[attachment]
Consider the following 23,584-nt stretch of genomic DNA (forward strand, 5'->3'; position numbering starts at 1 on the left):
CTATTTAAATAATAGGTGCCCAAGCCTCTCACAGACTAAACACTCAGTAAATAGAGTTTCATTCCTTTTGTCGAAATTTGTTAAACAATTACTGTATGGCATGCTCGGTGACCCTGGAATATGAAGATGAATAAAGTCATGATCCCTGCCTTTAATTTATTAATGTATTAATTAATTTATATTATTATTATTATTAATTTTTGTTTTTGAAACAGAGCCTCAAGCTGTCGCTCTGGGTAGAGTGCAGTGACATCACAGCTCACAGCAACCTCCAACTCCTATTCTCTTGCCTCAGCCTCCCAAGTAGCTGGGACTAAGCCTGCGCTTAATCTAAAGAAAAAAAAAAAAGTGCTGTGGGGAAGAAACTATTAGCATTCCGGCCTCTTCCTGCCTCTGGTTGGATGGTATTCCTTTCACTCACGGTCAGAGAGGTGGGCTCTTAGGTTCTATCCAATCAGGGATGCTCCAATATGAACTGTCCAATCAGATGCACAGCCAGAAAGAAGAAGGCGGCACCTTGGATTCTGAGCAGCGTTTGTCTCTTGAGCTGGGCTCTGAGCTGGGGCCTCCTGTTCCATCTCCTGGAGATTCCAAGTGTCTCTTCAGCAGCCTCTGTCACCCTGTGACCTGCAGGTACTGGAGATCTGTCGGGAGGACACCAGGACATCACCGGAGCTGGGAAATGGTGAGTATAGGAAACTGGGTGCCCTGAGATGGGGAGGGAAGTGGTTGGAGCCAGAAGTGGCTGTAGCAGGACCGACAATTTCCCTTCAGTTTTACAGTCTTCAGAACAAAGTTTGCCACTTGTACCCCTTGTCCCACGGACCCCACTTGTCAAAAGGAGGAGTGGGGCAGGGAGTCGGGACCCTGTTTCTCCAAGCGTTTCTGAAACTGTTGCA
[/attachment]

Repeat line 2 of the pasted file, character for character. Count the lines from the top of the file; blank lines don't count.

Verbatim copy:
CTATTTAAATAATAGGTGCCCAAGCCTCTCACAGACTAAACACTCAGTAAATAGAGTTTCATTCCTTTTGTCGAAATTTGTTAAACAATTACTGTATGGCATGCTCGGTGACCCTGGAATATGAAGATGAATAAAGTCATGATCCCTGCCTTTAATTTATTAATGTATTAATTAATTTATATTATTATTATTATTAATTTTTGTTTTTGAAACAGAGCCTCAAGCTGTCGCTCTGGGTAGAGTGCAGTGACATCACAGCTCACAGCAACCTCCAACTCCTATTCTCTTGCCTCAGCCTCCCAAGTAGCTGGGACTAAGCCTGCGCTTAATCTAAAGAAAAAAAAAAAAGTGCTGTGGGGAAGAAACTATTAGCATTCCGGCCTCTTCCTGCCTCTGGTTGGATGGTATTCCTTTCACTCACGGTCAGAGAGGTGGGCTCTTAGGTTCTATCCAATCAGGGATGCTCCAATATGAACTGTCCAATCAGATGCACAGCCAGAAAGAAGAAGGCGGCACCTTGGATTCTGAGCAGCGTTTGTCTCTTGAGCTGGGCTCTGAGCTGGGGCCTCCTGTTCCATCTCCTGGAGATTCCAAGTGTCTCTTCAGCAGCCTCTGTCACCCTGTGACCTGCAGGTACTGGAGATCTGTCGGGAGGACACCAGGACATCACCGGAGCTGGGAAATGGTGAGTATAGGAAACTGGGTGCCCTGAGATGGGGAGGGAAGTGGTTGGAGCCAGAAGTGGCTGTAGCAGGACCGACAATTTCCCTTCAGTTTTACAGTCTTCAGAACAAAGTTTGCCACTTGTACCCCTTGTCCCACGGACCCCACTTGTCAAAAGGAGGAGTGGGGCAGGGAGTCGGGACCCTGTTTCTCCAAGCGTTTCTGAAACTGTTGCA